• Professor Hale says:

          Wasting your keystrokes. In addition to absolutely nothing original being written on this topic since before the invention of the internet, Jeff is a typical intolerant bigot. There is no argument you could make that will convince him nor is there any argument he could make that would convince you. Thus… no point in dialog. Jeff either enjoys being angry, or enjoys making you angry. Either way, it’s a dehumanizing experience for you both for you to engage him. You can do as you like.

        • Elwood P. Dowd says:


          I agree with you! So what’s the argument about? Both Casey and Roe had “abortion on demand” but before 20 weeks or viability.

          Almost all abortions are performed before 12 weeks.

          I don’t think your understand the issue at all.

      • david7134 says:

        Several Dem activists have advocated for late term abortion. But you would not know that as you obviously are not up on current affairs. One prominent individual that desired killing children was the previous governor of Virginia in a TV interview and I think he was a pediatrician. But his statement even included children immediate post delivery. As the prof said, if the Dems had just accepted some reasonable compromise, then this issue would have been put to rest. Also as he said, there will be give and take and things will settle out. Here in Louisiana a judge has nullified the draconian measures of our elimination of abortion.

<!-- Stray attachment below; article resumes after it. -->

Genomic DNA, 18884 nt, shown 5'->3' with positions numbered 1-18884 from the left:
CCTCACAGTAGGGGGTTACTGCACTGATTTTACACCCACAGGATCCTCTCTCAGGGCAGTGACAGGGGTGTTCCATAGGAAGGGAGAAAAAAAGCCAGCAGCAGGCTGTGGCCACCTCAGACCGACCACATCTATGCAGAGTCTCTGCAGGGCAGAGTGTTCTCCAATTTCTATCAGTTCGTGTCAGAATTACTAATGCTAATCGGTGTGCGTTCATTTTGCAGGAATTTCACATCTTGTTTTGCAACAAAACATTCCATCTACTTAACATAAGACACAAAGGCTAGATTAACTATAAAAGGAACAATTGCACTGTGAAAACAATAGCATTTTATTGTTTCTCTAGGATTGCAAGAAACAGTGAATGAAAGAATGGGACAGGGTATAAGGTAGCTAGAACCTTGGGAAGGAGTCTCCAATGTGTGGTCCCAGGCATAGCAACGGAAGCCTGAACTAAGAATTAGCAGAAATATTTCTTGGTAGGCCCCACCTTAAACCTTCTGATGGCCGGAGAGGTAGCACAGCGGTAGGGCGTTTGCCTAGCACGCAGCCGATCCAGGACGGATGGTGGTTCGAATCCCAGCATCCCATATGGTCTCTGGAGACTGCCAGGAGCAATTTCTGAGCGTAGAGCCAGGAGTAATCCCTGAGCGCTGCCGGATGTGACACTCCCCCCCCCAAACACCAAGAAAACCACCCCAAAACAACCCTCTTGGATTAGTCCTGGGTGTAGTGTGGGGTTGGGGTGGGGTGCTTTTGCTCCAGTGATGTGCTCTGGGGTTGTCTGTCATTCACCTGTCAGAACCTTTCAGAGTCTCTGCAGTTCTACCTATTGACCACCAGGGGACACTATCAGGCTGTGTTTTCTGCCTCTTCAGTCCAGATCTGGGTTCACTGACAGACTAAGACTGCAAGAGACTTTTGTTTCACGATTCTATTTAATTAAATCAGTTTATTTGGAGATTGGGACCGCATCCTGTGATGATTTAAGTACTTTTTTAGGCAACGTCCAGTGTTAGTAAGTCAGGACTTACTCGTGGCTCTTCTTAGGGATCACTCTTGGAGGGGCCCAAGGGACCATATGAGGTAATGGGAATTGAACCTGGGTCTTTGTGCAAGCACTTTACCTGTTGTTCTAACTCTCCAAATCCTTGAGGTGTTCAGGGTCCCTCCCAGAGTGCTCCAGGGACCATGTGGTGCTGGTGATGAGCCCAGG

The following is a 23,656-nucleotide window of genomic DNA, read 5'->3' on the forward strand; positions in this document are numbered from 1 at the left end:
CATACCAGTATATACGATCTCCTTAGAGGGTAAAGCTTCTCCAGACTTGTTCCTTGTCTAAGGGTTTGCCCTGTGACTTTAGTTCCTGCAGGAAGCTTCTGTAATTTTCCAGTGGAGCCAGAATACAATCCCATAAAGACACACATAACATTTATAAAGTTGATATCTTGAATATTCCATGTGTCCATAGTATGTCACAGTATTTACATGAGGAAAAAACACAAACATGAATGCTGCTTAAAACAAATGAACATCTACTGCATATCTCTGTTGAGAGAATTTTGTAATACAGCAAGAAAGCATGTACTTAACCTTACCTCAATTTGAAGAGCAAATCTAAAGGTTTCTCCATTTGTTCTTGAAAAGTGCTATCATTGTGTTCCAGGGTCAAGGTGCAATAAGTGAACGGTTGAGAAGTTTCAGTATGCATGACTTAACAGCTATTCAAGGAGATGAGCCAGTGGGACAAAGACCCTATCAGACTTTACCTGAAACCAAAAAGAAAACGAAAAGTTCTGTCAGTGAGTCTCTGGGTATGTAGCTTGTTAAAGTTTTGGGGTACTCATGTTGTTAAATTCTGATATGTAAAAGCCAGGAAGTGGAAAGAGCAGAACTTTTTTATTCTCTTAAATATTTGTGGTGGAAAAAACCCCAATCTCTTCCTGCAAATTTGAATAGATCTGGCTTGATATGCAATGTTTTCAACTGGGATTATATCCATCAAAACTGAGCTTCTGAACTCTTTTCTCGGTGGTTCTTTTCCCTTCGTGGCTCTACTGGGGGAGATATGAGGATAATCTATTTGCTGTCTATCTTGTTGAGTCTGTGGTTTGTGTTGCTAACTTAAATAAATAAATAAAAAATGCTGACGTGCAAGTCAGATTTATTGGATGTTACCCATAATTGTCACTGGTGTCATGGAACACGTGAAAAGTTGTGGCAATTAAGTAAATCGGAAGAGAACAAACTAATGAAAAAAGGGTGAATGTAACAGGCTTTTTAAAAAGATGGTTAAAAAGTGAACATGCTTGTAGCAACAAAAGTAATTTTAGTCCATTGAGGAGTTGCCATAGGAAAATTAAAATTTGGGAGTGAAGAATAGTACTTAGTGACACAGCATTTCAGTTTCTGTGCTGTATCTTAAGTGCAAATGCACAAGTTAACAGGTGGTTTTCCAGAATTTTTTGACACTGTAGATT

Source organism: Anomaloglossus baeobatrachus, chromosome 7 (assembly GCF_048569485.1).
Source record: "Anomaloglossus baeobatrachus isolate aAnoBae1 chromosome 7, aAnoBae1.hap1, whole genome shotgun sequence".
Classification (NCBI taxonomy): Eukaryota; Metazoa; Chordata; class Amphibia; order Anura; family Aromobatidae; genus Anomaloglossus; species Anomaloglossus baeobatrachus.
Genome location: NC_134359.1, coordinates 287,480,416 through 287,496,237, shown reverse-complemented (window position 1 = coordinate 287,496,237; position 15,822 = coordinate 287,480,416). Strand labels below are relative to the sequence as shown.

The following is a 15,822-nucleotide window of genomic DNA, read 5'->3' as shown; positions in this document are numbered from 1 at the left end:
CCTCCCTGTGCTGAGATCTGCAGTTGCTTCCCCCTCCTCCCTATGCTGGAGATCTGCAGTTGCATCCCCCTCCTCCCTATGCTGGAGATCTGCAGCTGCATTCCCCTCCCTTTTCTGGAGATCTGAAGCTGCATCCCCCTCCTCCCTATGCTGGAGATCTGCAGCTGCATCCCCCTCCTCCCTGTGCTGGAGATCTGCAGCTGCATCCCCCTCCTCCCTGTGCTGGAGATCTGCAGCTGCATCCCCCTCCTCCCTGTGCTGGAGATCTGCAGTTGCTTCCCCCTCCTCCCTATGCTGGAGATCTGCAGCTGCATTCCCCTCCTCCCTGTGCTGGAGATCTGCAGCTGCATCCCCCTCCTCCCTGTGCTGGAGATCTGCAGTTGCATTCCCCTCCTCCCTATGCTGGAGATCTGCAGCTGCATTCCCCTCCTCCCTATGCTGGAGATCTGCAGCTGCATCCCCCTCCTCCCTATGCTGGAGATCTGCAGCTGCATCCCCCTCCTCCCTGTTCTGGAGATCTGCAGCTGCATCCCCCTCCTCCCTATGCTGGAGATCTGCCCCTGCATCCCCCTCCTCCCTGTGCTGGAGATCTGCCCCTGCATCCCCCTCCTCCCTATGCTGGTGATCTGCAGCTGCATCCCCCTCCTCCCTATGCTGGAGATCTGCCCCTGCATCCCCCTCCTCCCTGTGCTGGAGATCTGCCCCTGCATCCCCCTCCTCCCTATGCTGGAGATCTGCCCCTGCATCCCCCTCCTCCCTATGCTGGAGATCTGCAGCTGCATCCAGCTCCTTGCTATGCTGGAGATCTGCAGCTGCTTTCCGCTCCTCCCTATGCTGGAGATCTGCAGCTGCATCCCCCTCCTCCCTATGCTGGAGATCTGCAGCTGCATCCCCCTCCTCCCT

• Elwood P. Dowd says:

          porter david,

          I don’t think you understand the stats on abortions.

          Few abortions are performed late in a pregnancy unless there’s a legit medical reason.

          Almost all abortions are performed inside of 12 weeks.

          • david7134 says:

            I think that of the two of us, I know considerably more about abortions than you, I have ordered them on women who would not live otherwise. But that is not what you asked, maybe you should check that out first, dumb shit.

          • Elwood P. Dowd says:

            david porter,

            Did you ever perform late term abortions other than to save the life of the woman?

  6. L.G.Brandon!, L.G.Brandon! says:

    “Here in Louisiana a judge has nullified the draconian measures of our elimination of abortion.’

    All that means is state judges are legislating from the bench. That’s how this all got started.